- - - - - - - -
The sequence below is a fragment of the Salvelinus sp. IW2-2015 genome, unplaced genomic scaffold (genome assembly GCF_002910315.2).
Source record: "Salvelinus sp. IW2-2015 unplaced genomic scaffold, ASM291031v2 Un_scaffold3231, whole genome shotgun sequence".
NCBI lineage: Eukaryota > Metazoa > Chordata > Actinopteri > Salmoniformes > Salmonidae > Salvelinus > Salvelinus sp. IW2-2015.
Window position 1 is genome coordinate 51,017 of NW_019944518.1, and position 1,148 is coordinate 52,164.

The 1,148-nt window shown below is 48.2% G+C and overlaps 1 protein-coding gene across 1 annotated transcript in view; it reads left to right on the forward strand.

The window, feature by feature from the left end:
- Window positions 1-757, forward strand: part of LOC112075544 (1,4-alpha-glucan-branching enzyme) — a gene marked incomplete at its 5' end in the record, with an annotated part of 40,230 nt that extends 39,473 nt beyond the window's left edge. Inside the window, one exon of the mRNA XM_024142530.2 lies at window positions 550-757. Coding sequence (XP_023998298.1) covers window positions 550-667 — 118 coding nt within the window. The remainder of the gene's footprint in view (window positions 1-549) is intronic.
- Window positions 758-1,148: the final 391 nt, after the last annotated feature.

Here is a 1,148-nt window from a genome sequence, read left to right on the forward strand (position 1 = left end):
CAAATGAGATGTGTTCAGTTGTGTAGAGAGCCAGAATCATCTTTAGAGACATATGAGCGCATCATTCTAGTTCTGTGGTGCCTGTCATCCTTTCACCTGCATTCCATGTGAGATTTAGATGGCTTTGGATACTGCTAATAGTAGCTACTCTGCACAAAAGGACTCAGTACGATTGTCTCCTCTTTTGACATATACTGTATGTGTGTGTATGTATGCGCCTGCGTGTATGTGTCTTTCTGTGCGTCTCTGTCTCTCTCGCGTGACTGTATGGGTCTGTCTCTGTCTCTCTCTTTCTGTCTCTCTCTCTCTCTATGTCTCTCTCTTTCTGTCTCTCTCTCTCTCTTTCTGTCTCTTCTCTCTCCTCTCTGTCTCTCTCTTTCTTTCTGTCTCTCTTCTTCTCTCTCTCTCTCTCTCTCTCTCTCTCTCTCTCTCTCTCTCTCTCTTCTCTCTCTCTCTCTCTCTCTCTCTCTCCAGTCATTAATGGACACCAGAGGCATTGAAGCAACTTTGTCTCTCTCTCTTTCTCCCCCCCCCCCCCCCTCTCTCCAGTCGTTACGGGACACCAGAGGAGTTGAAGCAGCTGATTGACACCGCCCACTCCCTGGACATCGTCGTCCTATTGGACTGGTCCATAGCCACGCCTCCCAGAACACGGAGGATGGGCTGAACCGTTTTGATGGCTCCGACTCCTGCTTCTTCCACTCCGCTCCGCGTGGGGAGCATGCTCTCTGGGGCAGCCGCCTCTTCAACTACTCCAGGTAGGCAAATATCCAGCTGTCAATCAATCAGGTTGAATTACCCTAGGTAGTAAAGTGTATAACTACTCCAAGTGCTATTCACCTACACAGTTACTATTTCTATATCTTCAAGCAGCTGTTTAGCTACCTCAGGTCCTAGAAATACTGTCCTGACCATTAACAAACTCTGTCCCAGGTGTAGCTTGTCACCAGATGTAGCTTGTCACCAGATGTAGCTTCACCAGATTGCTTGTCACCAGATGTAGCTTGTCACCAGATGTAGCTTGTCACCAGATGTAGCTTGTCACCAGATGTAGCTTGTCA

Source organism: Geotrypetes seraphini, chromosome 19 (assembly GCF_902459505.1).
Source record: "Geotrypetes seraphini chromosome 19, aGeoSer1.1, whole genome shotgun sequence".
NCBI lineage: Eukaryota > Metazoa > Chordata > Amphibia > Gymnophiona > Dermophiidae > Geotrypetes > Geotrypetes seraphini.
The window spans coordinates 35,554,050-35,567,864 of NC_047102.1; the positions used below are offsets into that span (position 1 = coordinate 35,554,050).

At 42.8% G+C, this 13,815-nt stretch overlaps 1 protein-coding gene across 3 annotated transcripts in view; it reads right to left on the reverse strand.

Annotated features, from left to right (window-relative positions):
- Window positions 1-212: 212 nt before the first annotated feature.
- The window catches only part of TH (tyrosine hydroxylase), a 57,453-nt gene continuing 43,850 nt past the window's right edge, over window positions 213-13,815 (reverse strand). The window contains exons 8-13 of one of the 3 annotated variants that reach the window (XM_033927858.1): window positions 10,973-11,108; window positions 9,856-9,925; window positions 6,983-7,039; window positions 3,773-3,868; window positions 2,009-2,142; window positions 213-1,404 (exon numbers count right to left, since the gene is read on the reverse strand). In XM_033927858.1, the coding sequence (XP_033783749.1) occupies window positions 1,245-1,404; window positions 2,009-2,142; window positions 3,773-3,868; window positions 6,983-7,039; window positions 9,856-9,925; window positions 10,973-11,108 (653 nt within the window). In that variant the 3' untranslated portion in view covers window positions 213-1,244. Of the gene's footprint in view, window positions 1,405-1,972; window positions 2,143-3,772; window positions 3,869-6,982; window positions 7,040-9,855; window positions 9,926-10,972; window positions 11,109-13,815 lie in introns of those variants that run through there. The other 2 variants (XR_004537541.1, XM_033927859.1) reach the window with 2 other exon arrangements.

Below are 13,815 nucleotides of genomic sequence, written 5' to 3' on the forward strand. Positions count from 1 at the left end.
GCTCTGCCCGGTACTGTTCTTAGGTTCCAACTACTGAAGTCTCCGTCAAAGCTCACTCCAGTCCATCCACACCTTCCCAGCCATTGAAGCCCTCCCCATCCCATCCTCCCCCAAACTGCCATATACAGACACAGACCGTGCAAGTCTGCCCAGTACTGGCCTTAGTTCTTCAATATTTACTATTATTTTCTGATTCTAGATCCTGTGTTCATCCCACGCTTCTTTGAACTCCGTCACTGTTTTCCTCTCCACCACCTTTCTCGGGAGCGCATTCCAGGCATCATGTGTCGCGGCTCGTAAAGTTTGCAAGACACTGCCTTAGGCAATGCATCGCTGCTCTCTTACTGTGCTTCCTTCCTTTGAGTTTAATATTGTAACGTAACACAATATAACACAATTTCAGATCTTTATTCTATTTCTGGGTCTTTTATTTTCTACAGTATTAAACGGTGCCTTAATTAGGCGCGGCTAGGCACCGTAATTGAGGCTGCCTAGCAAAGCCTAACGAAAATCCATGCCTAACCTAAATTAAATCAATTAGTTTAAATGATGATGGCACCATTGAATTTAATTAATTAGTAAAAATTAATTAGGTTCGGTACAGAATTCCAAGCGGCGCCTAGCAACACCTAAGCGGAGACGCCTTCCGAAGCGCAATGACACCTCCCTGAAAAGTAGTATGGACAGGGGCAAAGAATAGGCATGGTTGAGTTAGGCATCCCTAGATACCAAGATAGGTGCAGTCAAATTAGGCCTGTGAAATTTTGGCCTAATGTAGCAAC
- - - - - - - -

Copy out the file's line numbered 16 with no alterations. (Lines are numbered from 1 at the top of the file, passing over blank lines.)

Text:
Annotated features, from left to right (window-relative positions):